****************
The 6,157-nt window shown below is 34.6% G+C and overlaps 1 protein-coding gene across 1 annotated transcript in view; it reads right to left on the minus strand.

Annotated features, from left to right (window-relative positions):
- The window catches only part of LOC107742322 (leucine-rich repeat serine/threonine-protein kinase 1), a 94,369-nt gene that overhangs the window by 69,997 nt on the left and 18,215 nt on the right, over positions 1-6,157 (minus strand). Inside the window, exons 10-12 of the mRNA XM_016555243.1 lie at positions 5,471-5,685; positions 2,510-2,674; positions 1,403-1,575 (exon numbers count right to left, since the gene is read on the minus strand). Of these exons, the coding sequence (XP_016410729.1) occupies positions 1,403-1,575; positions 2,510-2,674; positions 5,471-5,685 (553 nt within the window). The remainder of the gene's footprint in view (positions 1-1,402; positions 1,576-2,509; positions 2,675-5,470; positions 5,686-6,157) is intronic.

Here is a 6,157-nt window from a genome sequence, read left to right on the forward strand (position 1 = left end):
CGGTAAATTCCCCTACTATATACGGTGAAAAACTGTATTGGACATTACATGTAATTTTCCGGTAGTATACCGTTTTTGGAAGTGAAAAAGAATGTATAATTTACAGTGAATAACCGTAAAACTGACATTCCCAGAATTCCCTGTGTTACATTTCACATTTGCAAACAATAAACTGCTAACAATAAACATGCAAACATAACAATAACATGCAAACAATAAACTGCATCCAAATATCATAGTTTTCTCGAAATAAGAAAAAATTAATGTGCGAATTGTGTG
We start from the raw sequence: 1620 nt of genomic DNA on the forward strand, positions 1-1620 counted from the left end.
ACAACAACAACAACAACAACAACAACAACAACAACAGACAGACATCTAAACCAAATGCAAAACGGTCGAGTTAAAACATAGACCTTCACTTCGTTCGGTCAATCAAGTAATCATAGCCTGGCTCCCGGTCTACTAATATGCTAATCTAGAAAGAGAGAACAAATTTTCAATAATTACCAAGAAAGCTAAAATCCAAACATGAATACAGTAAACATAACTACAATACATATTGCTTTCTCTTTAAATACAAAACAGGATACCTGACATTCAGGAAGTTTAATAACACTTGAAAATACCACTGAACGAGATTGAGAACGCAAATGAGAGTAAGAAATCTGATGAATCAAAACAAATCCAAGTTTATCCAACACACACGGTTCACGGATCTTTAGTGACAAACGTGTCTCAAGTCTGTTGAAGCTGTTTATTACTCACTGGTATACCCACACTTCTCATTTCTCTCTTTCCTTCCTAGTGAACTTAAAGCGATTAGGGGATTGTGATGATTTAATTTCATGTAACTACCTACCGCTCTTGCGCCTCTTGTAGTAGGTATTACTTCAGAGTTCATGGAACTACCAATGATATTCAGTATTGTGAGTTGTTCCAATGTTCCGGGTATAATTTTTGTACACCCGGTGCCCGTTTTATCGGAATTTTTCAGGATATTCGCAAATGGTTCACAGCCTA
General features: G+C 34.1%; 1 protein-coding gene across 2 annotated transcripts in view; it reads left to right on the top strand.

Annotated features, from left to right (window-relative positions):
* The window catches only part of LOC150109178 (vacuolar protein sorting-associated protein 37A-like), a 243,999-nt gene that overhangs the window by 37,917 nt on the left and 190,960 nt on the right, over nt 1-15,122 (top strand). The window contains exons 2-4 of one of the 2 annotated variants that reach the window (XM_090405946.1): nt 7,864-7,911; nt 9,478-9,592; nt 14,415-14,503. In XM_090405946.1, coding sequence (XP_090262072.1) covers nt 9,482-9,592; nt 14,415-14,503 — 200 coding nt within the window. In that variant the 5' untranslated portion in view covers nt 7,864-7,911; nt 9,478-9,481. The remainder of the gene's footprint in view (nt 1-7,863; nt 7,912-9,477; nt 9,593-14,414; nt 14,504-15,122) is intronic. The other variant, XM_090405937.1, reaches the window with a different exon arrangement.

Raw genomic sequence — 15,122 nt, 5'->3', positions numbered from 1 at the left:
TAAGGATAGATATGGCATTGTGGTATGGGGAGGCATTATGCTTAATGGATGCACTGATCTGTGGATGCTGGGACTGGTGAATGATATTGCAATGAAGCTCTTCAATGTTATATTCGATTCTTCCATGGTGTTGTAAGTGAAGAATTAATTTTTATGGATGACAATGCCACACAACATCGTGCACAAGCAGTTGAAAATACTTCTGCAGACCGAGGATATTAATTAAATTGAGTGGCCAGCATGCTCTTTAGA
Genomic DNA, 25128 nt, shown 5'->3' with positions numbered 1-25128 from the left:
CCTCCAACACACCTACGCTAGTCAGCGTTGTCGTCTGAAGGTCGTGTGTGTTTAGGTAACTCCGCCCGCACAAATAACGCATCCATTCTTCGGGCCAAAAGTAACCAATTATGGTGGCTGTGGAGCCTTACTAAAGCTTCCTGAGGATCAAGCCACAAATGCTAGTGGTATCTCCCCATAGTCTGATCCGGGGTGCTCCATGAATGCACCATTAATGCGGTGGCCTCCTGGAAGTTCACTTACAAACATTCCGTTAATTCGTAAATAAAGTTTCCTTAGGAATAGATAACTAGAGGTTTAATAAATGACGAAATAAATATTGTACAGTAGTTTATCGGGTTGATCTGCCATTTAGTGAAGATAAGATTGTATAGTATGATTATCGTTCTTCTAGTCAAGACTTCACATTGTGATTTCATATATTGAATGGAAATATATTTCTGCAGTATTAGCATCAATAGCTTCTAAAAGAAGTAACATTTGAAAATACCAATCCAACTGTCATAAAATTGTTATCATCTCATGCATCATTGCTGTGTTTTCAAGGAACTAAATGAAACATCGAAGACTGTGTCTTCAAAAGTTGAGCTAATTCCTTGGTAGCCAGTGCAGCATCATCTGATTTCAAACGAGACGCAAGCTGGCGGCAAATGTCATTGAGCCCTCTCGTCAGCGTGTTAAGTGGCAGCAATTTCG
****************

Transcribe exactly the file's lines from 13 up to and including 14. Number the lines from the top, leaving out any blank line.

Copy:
Genomic DNA, 25128 nt, shown 5'->3' with positions numbered 1-25128 from the left:
CCTCCAACACACCTACGCTAGTCAGCGTTGTCGTCTGAAGGTCGTGTGTGTTTAGGTAACTCCGCCCGCACAAATAACGCATCCATTCTTCGGGCCAAAAGTAACCAATTATGGTGGCTGTGGAGCCTTACTAAAGCTTCCTGAGGATCAAGCCACAAATGCTAGTGGTATCTCCCCATAGTCTGATCCGGGGTGCTCCATGAATGCACCATTAATGCGGTGGCCTCCTGGAAGTTCACTTACAAACATTCCGTTAATTCGTAAATAAAGTTTCCTTAGGAATAGATAACTAGAGGTTTAATAAATGACGAAATAAATATTGTACAGTAGTTTATCGGGTTGATCTGCCATTTAGTGAAGATAAGATTGTATAGTATGATTATCGTTCTTCTAGTCAAGACTTCACATTGTGATTTCATATATTGAATGGAAATATATTTCTGCAGTATTAGCATCAATAGCTTCTAAAAGAAGTAACATTTGAAAATACCAATCCAACTGTCATAAAATTGTTATCATCTCATGCATCATTGCTGTGTTTTCAAGGAACTAAATGAAACATCGAAGACTGTGTCTTCAAAAGTTGAGCTAATTCCTTGGTAGCCAGTGCAGCATCATCTGATTTCAAACGAGACGCAAGCTGGCGGCAAATGTCATTGAGCCCTCTCGTCAGCGTGTTAAGTGGCAGCAATTTCG